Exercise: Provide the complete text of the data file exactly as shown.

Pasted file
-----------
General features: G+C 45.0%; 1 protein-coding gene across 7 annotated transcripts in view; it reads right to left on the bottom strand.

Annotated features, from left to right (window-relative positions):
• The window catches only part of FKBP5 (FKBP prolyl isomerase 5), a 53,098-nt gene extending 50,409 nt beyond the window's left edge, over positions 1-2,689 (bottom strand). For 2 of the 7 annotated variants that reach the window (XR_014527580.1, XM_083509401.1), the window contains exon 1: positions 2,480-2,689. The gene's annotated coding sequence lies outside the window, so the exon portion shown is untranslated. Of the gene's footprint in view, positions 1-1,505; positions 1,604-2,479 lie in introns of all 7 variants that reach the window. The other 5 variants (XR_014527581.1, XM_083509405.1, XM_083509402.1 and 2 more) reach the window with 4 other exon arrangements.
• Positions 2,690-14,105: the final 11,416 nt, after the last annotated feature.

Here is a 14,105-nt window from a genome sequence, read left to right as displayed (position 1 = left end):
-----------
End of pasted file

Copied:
General features: G+C 45.0%; 1 protein-coding gene across 7 annotated transcripts in view; it reads right to left on the bottom strand.

Annotated features, from left to right (window-relative positions):
• The window catches only part of FKBP5 (FKBP prolyl isomerase 5), a 53,098-nt gene extending 50,409 nt beyond the window's left edge, over positions 1-2,689 (bottom strand). For 2 of the 7 annotated variants that reach the window (XR_014527580.1, XM_083509401.1), the window contains exon 1: positions 2,480-2,689. The gene's annotated coding sequence lies outside the window, so the exon portion shown is untranslated. Of the gene's footprint in view, positions 1-1,505; positions 1,604-2,479 lie in introns of all 7 variants that reach the window. The other 5 variants (XR_014527581.1, XM_083509405.1, XM_083509402.1 and 2 more) reach the window with 4 other exon arrangements.
• Positions 2,690-14,105: the final 11,416 nt, after the last annotated feature.

Here is a 14,105-nt window from a genome sequence, read left to right as displayed (position 1 = left end):